At 80, the controversial artist is still full of passion—and surprises  

To a younger generation, Yoko Ono isn’t the dragon lady who broke up the Beatles. She’s a multitasking, forward-thinking artist who’s scored 10 No. 1 dance hits, collaborated with stars including Lady Gaga, the Flaming Lips, and Iggy Pop, and staged cutting-edge art exhibitions—as well as an activist who works relentlessly to raise awareness on issues ranging from natural gas fracking to AIDS, autism and same-sex marriage. She also fronts the Yoko Ono Plastic Ono Band.

Take Me to the Land of Hell, produced with son Sean Lennon and multi-instrumentalist Yuka Honda, is Ono’s newest release. It is perhaps her most sonically and topically varied recording to date, with songs ranging from tender ballads to raging noise-rock and pounding rhythmic dance blasters. Lenny Kravitz, tUnE-yArDs and the Roots’ Questlove are among the guests. While some of the lyrics’ imagery can be construed as violent—like lines depicting “strangling the birds” and “blood river”—Ono says her use of such stark words is not in conflict with her lifelong promotion of world peace. “When you hear my records you think, ‘Oh dear, she’s very negative.’ But the positivity of life is extremely complicated,” she says. “There are layers to it. It’s about passion.”

Passion defines Ono’s art and life. “That’s one thing that’s always been there,” she says. “Not having passion could have a serious consequence.”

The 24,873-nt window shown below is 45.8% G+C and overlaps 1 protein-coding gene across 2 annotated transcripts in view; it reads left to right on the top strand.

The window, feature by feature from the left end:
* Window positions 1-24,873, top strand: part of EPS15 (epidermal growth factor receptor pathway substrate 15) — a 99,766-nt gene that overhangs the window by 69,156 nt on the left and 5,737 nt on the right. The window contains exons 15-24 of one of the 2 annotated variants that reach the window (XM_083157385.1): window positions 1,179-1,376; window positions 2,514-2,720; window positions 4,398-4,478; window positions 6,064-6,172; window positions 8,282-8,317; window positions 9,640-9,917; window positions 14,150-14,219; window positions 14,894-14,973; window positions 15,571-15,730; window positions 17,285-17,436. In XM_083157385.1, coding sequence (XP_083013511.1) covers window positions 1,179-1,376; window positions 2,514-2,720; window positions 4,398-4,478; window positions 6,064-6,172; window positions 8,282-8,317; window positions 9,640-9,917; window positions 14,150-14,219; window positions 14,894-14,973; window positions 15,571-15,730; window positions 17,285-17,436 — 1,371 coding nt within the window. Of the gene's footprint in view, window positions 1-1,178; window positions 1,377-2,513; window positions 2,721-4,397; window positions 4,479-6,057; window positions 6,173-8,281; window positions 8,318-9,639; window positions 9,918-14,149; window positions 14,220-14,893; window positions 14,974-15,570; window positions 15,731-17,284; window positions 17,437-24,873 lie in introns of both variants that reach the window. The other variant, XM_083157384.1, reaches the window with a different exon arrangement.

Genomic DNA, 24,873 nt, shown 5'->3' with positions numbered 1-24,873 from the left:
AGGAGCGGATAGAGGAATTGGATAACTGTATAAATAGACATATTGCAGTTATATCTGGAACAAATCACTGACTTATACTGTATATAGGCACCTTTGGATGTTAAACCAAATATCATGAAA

Ono is 80—a fact that never crosses her mind. “The future is now,” she says. “Instead of looking at the future we have and appreciating it, we tend to look at the past, at things that are bad. We just don’t have the time or luxury now to be that negative. We have to keep doing things that are positive.” And while she strives to live in the moment, much of Ono’s thoughts are still focused on what she and John created together. She’s filtered out the controversy that made her the target of derision from those who felt her meddling split the legendary band, choosing instead to remember the affirmative outlook the couple maintained. “When people would say something negative, that was distant to us,” she says.

Ono has high hopes for the world. “I think we are going to finally wake up, and, in the last moment, we will get together and use our incredible intelligence,” she says. “We’re going to survive, even if we have to move to another planet. But it’s a beautiful planet, so why leave? We will heal it and make it beautiful again. In 50 years we’ll have heaven on Earth.”

–Jeff Tamarkin


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